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What is the best quality mattress available?

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20 Nov 2012 04:30 - 27 Nov 2012 05:31 #1 by MichaelBevan
Hello Friends,

I recently spent $2400 on a new mattress set. It's supposed to be a top of the line bed; a Simmons Beautyrest Black. It felt great at first, but after not much more than a week it started losing support. I've given it some time to make sure it wasn't just a "breaking-in" period creating an illusion of lack of support. It's been nearly 3 months now, and the bed is garbage. It's softer and sagging more than the 4 year old, cheap mattress we had before. The difference is obvious. If I lay in the middle of the bed, which is practically unused, it's still comfortable and supporting. When I start moving closer to the side where I normally sleep, the difference is VERY obvious. I am less that 180lbs and should not wear out a $2400 mattress in a matter of a few weeks. I know there are have to be better beds out there with good support that will last. Any ideas would be help full.

Thanks and Regards
Michael Bevan
Last edit: 27 Nov 2012 05:31 by Phoenix. Reason: Link removed

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20 Nov 2012 11:51 - 30 Oct 2015 18:04 #2 by Phoenix
Hi MichaelBevan,

The quality of a mattress is completely dependent on its construction and the quality of the materials that are used in it. Mattress manufacturers can use any quality of materials they choose (they have common sources or equivalent sources available to them). Quality in the context that it's normally discussed on the site is primarily about durability and how long a mattress will stay close to its original specifications before the materials and components either soften, compress, degrade, or wear out and you cross the threshold between sleeping well on a mattress to "tolerating" it. Both low quality and high quality materials can feel the same in a showroom because you can't "feel" the quality or durability of a material (both high and low quality materials come in a range of firmness levels). You can only determine quality by knowing the specifics of the layers, components, and materials in your mattress (see this article ). The "weak link" of most mattresses is in the upper pressure relieving layers which are the most subject to softening, breaking down, or "wearing out" which is why it's so important to make sure than any mattress you are considering doesn't low quality materials in the comfort layers and doesn't have any weak links in the design (see post #4 here ).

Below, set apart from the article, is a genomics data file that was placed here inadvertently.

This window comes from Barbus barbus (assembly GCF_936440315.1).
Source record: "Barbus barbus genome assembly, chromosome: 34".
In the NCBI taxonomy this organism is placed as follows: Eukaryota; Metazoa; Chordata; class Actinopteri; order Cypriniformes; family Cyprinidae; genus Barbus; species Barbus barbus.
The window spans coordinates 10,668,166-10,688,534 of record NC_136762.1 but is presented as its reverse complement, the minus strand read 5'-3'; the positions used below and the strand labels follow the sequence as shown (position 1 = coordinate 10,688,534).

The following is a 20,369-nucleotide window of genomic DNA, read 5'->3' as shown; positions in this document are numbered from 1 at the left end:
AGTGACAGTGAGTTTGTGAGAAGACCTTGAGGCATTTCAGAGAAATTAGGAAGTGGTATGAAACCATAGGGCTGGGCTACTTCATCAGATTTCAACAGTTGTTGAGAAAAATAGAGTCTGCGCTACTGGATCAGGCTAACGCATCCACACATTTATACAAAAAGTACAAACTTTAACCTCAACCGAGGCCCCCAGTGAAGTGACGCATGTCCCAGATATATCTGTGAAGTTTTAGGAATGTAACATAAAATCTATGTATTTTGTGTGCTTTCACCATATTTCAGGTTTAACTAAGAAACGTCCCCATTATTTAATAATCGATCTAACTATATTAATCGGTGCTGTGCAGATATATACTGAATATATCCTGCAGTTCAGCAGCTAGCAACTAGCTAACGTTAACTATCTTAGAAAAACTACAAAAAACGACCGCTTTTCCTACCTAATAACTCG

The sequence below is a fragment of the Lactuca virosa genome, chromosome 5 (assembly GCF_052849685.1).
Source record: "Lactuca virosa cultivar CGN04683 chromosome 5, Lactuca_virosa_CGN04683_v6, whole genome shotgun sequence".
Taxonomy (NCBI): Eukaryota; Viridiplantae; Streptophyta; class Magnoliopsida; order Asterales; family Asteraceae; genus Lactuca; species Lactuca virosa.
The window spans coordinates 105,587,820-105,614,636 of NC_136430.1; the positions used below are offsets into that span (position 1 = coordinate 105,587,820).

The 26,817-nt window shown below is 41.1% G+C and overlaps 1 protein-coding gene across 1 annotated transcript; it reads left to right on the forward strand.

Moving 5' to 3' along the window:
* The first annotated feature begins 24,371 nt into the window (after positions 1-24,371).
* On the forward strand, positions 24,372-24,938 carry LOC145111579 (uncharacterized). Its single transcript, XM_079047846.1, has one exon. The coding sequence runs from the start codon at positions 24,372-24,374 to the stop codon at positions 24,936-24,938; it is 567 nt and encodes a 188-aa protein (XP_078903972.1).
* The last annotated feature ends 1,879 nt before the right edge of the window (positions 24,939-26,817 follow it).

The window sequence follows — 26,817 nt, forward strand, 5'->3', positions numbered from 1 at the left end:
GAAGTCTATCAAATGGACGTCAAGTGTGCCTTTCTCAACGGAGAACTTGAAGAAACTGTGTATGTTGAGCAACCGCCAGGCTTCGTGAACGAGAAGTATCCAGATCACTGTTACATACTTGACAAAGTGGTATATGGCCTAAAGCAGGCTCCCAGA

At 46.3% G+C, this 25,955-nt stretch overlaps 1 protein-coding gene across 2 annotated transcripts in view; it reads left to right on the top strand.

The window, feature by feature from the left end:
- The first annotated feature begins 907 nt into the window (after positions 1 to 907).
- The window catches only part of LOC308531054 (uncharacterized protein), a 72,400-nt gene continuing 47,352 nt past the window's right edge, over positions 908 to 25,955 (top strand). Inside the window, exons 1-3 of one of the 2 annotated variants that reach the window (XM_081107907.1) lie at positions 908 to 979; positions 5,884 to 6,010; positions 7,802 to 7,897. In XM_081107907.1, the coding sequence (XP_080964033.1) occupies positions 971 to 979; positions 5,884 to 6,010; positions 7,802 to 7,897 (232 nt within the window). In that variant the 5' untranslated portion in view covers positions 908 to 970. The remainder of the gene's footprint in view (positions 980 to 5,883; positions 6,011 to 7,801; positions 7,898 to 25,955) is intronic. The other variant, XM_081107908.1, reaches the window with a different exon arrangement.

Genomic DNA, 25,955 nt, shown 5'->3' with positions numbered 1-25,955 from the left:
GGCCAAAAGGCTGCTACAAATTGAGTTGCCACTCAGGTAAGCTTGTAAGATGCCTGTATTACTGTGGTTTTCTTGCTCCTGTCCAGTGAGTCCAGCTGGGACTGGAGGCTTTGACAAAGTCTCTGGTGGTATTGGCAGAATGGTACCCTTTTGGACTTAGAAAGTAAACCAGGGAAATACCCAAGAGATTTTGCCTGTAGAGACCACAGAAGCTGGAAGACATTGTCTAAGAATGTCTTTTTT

Even more important than the quality/durability of a mattress and the most important part of the "value" of a mattress purchase is it's "suitability" for you in terms of PPP (Posture and alignment, Pressure relief, and Personal preferences). This will depend on your body type, sleeping positions, and preferences as well as your physiology, age, sensitivities, and any health issues you may have. This is where the different types of softness/firmness levels of each layer, the different properties of each type of material, and the different combinations play a role in "matching" a mattress to what you need and prefer. No matter what the quality or cost of a mattress or how long it may last you ... if it's not suitable for you to sleep on then it would have little value to you.

There are several parts to choosing a mattress that is "best" for YOU (what is best for anyone else makes no difference because your needs, preferences, and circumstances can be very different from other people).

1. Comfort is what you feel when you first lay on a mattress and is mostly about pressure relief along with the overall "feel" and response of the different materials and components. The sleeping surface of a mattress needs to distribute your weight across the surface of your body so you don't have pressure points which can restrict circulation and cause numbness, tingling, and pain and it needs to "feel" the way you prefer a mattress to feel.